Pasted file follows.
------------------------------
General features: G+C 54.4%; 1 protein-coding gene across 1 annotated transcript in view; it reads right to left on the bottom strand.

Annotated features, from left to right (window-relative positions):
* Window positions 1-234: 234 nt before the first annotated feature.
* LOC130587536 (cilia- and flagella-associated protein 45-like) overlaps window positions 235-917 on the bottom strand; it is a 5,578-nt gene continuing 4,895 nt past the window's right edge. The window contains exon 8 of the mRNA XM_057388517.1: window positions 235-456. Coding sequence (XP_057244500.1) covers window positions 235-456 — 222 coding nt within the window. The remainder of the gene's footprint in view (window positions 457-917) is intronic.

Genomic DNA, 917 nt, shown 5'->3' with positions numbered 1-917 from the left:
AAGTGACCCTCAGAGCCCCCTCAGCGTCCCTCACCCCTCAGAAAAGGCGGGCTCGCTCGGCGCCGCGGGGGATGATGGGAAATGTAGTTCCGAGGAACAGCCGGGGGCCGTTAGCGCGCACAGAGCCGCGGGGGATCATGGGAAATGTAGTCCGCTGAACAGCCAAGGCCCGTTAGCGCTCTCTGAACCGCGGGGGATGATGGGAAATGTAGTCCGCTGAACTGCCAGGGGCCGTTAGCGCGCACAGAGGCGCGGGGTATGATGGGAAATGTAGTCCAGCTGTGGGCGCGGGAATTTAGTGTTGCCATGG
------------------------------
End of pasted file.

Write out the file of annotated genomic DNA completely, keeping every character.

General features: G+C 54.4%; 1 protein-coding gene across 1 annotated transcript in view; it reads right to left on the bottom strand.

Annotated features, from left to right (window-relative positions):
* Window positions 1-234: 234 nt before the first annotated feature.
* LOC130587536 (cilia- and flagella-associated protein 45-like) overlaps window positions 235-917 on the bottom strand; it is a 5,578-nt gene continuing 4,895 nt past the window's right edge. The window contains exon 8 of the mRNA XM_057388517.1: window positions 235-456. Coding sequence (XP_057244500.1) covers window positions 235-456 — 222 coding nt within the window. The remainder of the gene's footprint in view (window positions 457-917) is intronic.

Genomic DNA, 917 nt, shown 5'->3' with positions numbered 1-917 from the left:
AAGTGACCCTCAGAGCCCCCTCAGCGTCCCTCACCCCTCAGAAAAGGCGGGCTCGCTCGGCGCCGCGGGGGATGATGGGAAATGTAGTTCCGAGGAACAGCCGGGGGCCGTTAGCGCGCACAGAGCCGCGGGGGATCATGGGAAATGTAGTCCGCTGAACAGCCAAGGCCCGTTAGCGCTCTCTGAACCGCGGGGGATGATGGGAAATGTAGTCCGCTGAACTGCCAGGGGCCGTTAGCGCGCACAGAGGCGCGGGGTATGATGGGAAATGTAGTCCAGCTGTGGGCGCGGGAATTTAGTGTTGCCATGG